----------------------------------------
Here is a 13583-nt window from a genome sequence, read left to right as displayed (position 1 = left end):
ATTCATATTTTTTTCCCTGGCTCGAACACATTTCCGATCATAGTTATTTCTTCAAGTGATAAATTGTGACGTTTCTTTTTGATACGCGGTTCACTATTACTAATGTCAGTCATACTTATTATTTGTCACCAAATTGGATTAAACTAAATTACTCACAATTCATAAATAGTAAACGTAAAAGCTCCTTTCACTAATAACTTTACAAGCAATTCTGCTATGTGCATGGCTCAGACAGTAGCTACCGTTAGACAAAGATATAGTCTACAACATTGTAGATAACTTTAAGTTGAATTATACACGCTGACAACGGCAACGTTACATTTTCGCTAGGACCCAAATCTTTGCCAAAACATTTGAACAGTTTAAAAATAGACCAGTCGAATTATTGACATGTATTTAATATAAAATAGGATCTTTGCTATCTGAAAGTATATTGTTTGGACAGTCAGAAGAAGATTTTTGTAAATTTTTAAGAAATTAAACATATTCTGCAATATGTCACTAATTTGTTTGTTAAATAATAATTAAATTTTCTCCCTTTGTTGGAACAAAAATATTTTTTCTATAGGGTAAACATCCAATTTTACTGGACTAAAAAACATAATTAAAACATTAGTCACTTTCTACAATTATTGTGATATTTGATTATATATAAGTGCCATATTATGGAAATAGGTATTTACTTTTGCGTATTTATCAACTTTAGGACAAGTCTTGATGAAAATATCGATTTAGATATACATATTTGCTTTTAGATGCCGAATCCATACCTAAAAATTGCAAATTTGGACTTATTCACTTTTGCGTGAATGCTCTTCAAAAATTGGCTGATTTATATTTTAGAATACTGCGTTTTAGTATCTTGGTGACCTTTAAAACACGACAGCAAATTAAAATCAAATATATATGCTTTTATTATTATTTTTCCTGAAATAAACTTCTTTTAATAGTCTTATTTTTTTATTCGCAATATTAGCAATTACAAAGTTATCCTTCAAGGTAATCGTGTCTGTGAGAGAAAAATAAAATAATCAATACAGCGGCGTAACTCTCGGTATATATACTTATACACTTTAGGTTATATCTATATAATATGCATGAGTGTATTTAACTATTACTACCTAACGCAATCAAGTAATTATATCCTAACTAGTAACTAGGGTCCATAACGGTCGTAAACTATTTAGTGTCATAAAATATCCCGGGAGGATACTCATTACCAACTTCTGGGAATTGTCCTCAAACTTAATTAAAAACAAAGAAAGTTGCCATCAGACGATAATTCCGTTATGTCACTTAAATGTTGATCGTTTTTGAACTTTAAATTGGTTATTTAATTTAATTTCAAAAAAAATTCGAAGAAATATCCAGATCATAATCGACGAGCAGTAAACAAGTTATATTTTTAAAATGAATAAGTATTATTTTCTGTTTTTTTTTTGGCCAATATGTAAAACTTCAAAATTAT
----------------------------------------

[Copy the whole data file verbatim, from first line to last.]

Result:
Here is a 13583-nt window from a genome sequence, read left to right as displayed (position 1 = left end):
ATTCATATTTTTTTCCCTGGCTCGAACACATTTCCGATCATAGTTATTTCTTCAAGTGATAAATTGTGACGTTTCTTTTTGATACGCGGTTCACTATTACTAATGTCAGTCATACTTATTATTTGTCACCAAATTGGATTAAACTAAATTACTCACAATTCATAAATAGTAAACGTAAAAGCTCCTTTCACTAATAACTTTACAAGCAATTCTGCTATGTGCATGGCTCAGACAGTAGCTACCGTTAGACAAAGATATAGTCTACAACATTGTAGATAACTTTAAGTTGAATTATACACGCTGACAACGGCAACGTTACATTTTCGCTAGGACCCAAATCTTTGCCAAAACATTTGAACAGTTTAAAAATAGACCAGTCGAATTATTGACATGTATTTAATATAAAATAGGATCTTTGCTATCTGAAAGTATATTGTTTGGACAGTCAGAAGAAGATTTTTGTAAATTTTTAAGAAATTAAACATATTCTGCAATATGTCACTAATTTGTTTGTTAAATAATAATTAAATTTTCTCCCTTTGTTGGAACAAAAATATTTTTTCTATAGGGTAAACATCCAATTTTACTGGACTAAAAAACATAATTAAAACATTAGTCACTTTCTACAATTATTGTGATATTTGATTATATATAAGTGCCATATTATGGAAATAGGTATTTACTTTTGCGTATTTATCAACTTTAGGACAAGTCTTGATGAAAATATCGATTTAGATATACATATTTGCTTTTAGATGCCGAATCCATACCTAAAAATTGCAAATTTGGACTTATTCACTTTTGCGTGAATGCTCTTCAAAAATTGGCTGATTTATATTTTAGAATACTGCGTTTTAGTATCTTGGTGACCTTTAAAACACGACAGCAAATTAAAATCAAATATATATGCTTTTATTATTATTTTTCCTGAAATAAACTTCTTTTAATAGTCTTATTTTTTTATTCGCAATATTAGCAATTACAAAGTTATCCTTCAAGGTAATCGTGTCTGTGAGAGAAAAATAAAATAATCAATACAGCGGCGTAACTCTCGGTATATATACTTATACACTTTAGGTTATATCTATATAATATGCATGAGTGTATTTAACTATTACTACCTAACGCAATCAAGTAATTATATCCTAACTAGTAACTAGGGTCCATAACGGTCGTAAACTATTTAGTGTCATAAAATATCCCGGGAGGATACTCATTACCAACTTCTGGGAATTGTCCTCAAACTTAATTAAAAACAAAGAAAGTTGCCATCAGACGATAATTCCGTTATGTCACTTAAATGTTGATCGTTTTTGAACTTTAAATTGGTTATTTAATTTAATTTCAAAAAAAATTCGAAGAAATATCCAGATCATAATCGACGAGCAGTAAACAAGTTATATTTTTAAAATGAATAAGTATTATTTTCTGTTTTTTTTTTGGCCAATATGTAAAACTTCAAAATTAT